Two Windrush campaigners have said they felt humiliated and baffled after being refused access to the Conservative party conference in Manchester despite having been granted full accreditation at a cost of £225 each.
Anthony Brown, co-founder of the Windrush Defenders group, told the Guardian that when he went to collect his pass he was instead met by one of Boris Johnson’s advisers, who only allowed him to attend chaperoned, to be introduced to people selected by No 10.
Julia Davidson, who works with Windrush families in Peterborough, was allowed into the event on Sunday but turned away on Monday. She said Johnson’s aide Myles Stacey told her there were concerns they might protest in the venue.
Brown and Davidson completely reject this, saying they had only planned to meet contacts including a Conservative councillor, and be introduced to other people who might be able to assist their campaign, the sort of activity ubiquitous in party conferences.
Brown, who did a law degree after being wrongly targeted for deportation from the UK, where he had moved as a six-year-old in 1967, said he felt “disgusted” at his treatment and was never told why he was not allowed in without an escort.
“I can guess why,” he said. “I just think they don’t want Windrush to be an issue, that we might detract from what the conference is meant to be about.”
Davidson, a former Labour councillor in Peterborough, said she felt humiliated to be turned away from the conference. She said Stacey, a special adviser to Johnson who joined No 10 in April, told her: “You’ve got to know about the Ts and Cs [terms and conditions] about banners, whistles, those kind of things.”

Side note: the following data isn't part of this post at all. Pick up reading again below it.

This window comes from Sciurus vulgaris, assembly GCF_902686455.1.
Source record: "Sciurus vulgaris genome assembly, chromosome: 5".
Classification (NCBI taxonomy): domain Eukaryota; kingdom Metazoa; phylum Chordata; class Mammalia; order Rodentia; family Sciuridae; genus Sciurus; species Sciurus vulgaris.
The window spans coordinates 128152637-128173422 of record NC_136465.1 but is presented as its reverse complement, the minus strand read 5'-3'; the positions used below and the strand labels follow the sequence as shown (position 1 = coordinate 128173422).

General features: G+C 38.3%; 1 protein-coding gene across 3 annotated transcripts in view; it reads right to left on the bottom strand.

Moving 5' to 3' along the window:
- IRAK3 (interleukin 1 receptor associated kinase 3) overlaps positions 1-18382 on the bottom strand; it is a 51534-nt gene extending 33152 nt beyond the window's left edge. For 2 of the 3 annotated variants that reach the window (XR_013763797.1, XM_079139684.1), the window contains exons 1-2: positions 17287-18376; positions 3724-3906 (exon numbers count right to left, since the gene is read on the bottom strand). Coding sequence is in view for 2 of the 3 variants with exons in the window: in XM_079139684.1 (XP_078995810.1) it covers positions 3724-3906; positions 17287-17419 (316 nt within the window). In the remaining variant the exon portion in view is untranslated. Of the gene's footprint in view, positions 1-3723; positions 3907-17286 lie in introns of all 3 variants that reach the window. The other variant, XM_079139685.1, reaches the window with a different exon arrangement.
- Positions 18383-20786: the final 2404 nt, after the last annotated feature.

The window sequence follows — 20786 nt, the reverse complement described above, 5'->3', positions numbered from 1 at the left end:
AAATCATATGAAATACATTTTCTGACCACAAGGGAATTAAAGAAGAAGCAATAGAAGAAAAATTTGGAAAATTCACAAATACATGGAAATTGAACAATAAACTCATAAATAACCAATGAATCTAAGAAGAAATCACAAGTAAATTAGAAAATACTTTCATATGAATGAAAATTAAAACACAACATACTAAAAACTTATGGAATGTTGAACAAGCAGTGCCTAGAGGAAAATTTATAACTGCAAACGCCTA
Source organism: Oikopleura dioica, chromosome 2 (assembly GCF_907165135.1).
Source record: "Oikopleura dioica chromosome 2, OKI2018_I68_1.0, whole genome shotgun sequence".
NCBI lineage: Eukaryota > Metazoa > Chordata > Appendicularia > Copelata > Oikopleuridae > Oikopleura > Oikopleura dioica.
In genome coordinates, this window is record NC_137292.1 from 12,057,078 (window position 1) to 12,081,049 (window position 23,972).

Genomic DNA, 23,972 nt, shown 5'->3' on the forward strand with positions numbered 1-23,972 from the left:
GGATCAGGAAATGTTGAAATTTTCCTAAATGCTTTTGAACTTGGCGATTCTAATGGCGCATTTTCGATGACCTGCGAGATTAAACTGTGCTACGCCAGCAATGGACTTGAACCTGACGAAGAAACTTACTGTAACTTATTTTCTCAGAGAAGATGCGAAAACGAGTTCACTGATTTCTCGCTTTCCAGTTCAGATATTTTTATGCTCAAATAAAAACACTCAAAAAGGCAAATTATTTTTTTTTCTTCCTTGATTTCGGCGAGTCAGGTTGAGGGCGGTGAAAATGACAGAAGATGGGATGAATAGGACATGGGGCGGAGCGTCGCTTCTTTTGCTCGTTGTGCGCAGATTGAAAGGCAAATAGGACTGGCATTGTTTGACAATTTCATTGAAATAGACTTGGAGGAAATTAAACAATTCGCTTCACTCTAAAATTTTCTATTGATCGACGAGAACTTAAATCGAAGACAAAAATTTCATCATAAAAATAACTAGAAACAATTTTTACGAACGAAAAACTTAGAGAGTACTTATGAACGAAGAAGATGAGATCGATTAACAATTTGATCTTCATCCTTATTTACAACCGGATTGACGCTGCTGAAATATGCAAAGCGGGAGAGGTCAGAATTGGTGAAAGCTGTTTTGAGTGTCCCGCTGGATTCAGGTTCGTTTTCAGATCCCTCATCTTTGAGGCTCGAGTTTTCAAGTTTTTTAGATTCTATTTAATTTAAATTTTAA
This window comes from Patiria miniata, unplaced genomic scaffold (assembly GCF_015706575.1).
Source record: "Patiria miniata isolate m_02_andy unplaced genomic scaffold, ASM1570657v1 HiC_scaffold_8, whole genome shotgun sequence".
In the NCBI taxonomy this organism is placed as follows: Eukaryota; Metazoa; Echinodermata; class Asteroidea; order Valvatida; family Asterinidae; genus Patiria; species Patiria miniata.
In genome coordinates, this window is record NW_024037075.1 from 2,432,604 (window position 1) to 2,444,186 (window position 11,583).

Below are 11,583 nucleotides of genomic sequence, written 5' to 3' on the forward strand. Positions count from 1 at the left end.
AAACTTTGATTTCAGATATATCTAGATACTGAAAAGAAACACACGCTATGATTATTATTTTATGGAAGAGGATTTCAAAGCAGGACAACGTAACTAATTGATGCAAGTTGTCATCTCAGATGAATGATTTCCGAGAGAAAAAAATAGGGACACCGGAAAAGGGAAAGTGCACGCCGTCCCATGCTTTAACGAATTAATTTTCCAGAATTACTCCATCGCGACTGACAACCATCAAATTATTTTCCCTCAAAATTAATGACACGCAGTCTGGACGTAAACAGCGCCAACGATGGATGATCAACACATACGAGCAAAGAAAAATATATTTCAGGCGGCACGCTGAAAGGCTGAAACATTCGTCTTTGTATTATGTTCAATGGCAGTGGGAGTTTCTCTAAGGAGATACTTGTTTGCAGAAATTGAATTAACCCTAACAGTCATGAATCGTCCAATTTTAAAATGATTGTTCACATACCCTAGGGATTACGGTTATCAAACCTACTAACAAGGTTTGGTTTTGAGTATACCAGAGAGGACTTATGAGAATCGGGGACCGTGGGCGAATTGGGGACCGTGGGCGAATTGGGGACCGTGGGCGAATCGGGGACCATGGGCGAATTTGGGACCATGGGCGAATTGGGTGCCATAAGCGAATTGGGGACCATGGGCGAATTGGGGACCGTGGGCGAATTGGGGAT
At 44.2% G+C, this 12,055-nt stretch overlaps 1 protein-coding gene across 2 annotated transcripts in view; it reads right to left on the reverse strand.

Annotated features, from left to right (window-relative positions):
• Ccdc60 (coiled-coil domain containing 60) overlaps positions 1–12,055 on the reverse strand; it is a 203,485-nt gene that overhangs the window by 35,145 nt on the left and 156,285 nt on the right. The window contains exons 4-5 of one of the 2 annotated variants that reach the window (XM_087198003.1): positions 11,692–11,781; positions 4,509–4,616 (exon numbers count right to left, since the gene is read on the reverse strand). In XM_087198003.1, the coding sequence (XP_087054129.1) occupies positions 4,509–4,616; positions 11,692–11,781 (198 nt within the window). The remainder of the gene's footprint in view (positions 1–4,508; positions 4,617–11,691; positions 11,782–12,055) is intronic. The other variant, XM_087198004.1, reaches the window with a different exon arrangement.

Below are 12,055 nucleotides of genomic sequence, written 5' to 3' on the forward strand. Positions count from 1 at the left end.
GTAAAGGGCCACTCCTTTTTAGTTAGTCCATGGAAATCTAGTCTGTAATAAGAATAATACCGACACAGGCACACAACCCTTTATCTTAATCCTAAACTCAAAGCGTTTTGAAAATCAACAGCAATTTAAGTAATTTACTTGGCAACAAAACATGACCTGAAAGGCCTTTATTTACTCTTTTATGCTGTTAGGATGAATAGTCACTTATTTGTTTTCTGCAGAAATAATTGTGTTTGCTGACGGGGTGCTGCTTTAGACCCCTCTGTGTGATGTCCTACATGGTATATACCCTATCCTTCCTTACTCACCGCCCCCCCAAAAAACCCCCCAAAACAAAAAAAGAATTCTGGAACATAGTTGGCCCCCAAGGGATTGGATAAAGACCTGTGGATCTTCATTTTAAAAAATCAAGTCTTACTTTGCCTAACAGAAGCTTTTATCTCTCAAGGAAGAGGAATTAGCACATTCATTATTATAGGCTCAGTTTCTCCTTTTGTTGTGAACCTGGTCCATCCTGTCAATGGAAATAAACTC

“We never came with any of that,” said Davidson. “It was about engagement – being able to go to the conference and just talk to people, like lots of groups do. But that opportunity was denied.”
Brown said when he went to fetch his pass from the collection point just outside the conference he was initially told he needed an extra police check, before Stacey suddenly arrived.
“He said: ‘You’re booked into the conference – what was it you wanted to do?’ I said: ‘Well, meet people, network, talk.’” Stacey offered instead to give him access to “any minister you want” to discuss his campaign issues, an offer Brown said “seemed a bit surreal”.
Still keen to go to the conference, Brown tried again to collect his pass, at which point Stacey again arrived, explaining that his offer of cooperation was dependant on Brown not going to the conference.
Eventually, Brown and Davidson were allowed in on Monday, but were constantly chaperoned by Stacey, who introduced them to attendees of his choice.
“It was like when journalists go to China and they’ve got a minder. I thought – is this for real?” Brown said. “Myles is a very nice chap, but we didn’t get to do what had come to do, which was meet up with our friends and be introduced to people. We were introduced to people Myles knew.”
Davidson asked if she could return on Tuesday, but was refused. An email to her from Stacey, seen by the Guardian, said she and Brown had been allowed in on Monday “as day guests” because there was capacity. It added: “We will refund the payments you have each made for your passes. The passes you have won’t work tomorrow or the day after.”
Davidson said that as well as the £225 spent on her pass, she had spent her own money on travel and five nights in a hotel, totalling many hundreds of pounds.
She said: “I’m very disappointed. I’m here to represent the community I serve. If there was a problem, why didn’t they tell me when I applied for accreditation? How can I go back to the organisation, and the people they’re supporting, and tell them this?”
A Conservative party spokesperson said: “Windrush Defenders Legal were able to attend Conservative party conference yesterday.”
The party declined to say why the campaigners were not allowed into the conference independently, or whether they would be compensated for their other costs.